And so, Once Upon A Time allowed Charming to break, resulting in a breakdown that showcased the somatic fall of a man who has always been perceived as the strongest. At that point, fear had been a constant in David’s life because of the amount of responsibility he had taken upon himself. It slowly terrorized him until this final confrontation with himself. The affirmation that he’s terrified and encompassed with the belief that he may not be enough (a moment which reminded me a lot of Emma’s breakdown in “Nimue“). It served as one of the most powerful moments in Once Upon A Time history as we watched David fall on his knees.
It’s never easy to be vulnerable, but the representation of surrendering that the scene painted was cathartic and beautiful. There’s a reason we pray on our knees—a manner of release in a purely innocent moment of giving our all to God. And for David, this was a moment where he gave in to all the pain by letting go of the image of Prince Charming. At that moment, he wasn’t a dazzling prince or the wrong twin; he was David, a shepherd boy who’d just learned that his father truly loved him. A shepherd boy who allowed himself to fall to rise higher than ever before.
It’s imperative that characters acknowledge their mistakes, and that’s what David did as he apologized to Killian for what he had made him do. And in this case, Once Upon A Time handled an apology well. As a perfect example of the fact that our vulnerabilities don’t weaken us, the fact that Killian saw David at his lowest but still believed that he sets the highest standard as Prince Charming was brilliant. A genuinely sharp reminder that we are not defined by the moments we fall but rather by the choices we continue to make to better ourselves. And our vulnerabilities, no matter how big or small, do not showcase weakness but the amount of strength it takes to confront all that’s within us to be freed from the crosses we carry.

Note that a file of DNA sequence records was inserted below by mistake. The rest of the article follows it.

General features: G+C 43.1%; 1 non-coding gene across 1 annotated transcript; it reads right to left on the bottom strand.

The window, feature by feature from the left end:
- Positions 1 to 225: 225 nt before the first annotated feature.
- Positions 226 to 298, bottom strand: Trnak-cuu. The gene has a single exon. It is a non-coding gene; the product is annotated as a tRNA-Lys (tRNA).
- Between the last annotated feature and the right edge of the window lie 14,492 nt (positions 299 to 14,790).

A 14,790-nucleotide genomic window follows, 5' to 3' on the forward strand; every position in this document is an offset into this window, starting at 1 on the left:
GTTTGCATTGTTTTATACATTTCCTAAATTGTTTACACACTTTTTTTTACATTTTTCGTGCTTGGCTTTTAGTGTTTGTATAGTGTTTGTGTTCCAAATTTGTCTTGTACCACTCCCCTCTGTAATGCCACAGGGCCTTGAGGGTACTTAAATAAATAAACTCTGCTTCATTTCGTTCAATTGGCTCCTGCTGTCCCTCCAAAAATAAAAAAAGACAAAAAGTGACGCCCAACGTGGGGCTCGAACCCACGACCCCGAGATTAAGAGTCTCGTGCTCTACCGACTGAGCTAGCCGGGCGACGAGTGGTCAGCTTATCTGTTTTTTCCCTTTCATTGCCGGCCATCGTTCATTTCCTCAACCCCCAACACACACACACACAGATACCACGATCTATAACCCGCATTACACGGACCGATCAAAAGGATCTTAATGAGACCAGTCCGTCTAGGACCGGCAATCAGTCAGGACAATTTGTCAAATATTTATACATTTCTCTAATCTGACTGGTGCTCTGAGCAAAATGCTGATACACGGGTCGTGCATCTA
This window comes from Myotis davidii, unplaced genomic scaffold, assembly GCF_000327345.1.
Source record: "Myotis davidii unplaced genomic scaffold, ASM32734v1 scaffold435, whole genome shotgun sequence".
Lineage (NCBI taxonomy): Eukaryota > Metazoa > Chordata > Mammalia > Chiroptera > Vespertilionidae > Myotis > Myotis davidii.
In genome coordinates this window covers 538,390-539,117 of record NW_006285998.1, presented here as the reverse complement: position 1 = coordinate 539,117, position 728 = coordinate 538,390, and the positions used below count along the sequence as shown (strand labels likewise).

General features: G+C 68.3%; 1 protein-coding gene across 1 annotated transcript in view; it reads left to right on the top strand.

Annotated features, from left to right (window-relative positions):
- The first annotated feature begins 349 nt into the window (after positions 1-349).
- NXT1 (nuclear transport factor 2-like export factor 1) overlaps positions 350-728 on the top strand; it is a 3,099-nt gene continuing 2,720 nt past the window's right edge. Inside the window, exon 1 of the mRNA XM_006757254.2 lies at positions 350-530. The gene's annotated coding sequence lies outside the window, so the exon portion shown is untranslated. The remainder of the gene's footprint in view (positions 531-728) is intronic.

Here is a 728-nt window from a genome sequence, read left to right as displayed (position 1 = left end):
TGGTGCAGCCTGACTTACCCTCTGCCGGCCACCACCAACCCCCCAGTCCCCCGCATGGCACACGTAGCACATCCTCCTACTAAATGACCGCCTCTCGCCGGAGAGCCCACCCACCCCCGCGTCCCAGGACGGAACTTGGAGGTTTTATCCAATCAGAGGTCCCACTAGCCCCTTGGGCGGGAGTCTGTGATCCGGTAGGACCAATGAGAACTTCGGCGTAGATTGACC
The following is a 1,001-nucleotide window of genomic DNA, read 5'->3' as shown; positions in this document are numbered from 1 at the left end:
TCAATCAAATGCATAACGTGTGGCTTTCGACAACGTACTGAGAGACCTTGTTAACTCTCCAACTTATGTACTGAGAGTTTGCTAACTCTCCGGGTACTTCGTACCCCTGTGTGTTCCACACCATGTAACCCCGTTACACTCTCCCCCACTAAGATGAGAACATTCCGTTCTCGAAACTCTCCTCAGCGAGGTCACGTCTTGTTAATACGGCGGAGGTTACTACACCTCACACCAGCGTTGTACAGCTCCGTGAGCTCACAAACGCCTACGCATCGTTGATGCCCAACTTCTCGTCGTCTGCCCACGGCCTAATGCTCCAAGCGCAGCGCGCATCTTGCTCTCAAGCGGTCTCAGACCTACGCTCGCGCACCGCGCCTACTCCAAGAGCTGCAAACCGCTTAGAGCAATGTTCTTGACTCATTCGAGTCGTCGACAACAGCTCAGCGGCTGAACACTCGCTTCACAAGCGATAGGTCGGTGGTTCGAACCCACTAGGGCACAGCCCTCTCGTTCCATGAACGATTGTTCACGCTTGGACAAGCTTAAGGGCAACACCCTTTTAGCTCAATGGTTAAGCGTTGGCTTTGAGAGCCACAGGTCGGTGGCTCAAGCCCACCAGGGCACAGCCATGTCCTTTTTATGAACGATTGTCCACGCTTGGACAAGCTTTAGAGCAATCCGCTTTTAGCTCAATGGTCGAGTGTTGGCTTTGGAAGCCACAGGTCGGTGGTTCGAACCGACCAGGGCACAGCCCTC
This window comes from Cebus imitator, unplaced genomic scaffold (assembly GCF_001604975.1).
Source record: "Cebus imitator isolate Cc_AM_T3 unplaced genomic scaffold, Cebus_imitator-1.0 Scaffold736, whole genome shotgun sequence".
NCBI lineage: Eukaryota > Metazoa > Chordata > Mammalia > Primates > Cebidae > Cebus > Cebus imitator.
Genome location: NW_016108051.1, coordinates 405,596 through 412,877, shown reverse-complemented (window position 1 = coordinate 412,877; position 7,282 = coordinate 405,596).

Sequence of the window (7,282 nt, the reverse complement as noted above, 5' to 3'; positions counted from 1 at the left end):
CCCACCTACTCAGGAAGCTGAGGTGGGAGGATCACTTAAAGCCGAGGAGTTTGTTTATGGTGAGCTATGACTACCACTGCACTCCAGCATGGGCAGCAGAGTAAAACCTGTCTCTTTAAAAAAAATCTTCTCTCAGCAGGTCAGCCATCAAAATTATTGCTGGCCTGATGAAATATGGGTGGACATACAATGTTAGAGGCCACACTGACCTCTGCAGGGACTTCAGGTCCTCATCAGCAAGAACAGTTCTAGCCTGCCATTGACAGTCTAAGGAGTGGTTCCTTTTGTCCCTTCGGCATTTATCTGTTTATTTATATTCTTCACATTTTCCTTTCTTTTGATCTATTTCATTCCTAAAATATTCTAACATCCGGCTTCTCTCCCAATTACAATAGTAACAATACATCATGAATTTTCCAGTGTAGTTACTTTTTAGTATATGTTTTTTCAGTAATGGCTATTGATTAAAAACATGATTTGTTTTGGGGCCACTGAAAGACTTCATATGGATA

“Murder Most Foul” exhibited raw human emotions while bringing us much closer to understanding Charming’s heart, his struggles, and the demons he often battles while he armors those he cares for. The episode also strengthened him in a way that showed exclusive character development for a soul that was already pretty damn great. No character is without flaws, but time and time again, Charming has tried to be noble and benevolent. He’s tried tirelessly to rise above the challenges with lasting, honorable solutions. He’s given love far more than he’s expected to receive. He’s been the kind of person who’s set examples throughout his life, allowing people to see that humbleness and strength could go hand in hand in a successful life.
Related Content: Relationship Deep Dive: Snow White and Prince Charming
David Charming was a paradigm of an ideal husband and an exceptional father/grandfather. There was (and still is) an endless amount to appreciate about Charming, allowing him to quietly become a character for whom we could always find more words for. He was impossible not to adore, even when the show didn’t know how to handle his arc correctly. And for six years, Josh Dallas delivered one astounding performance after another, rising to every challenge with innate understanding and acute embodiment of a character whose shoes are difficult to fill. There could be no other David Charming. Dallas layered the character beautifully with the continuous delivery of a wide range of emotions, which allowed us to see behind the eyes of an honorably damaged man with an abundance of love to give and bravery far more admirable than he could ever imagine.
Gissane (pronounced Geese-enny) or, as people often call her, "Goose," is a Christ fan above all and a romance enthusiast who's taken her Master's degree in English and love for essays into writing lengthy analyses about pop culture.
She is the founder and Editor-in-Chief of Marvelous Geeks Media and the co-host of Lady Geeks' Society Podcast. She drinks too much coffee, wants to live in a forest, and cries a lot because of her favorite characters. She's a member of The Cherry Picks and can also be found writing features for Looper.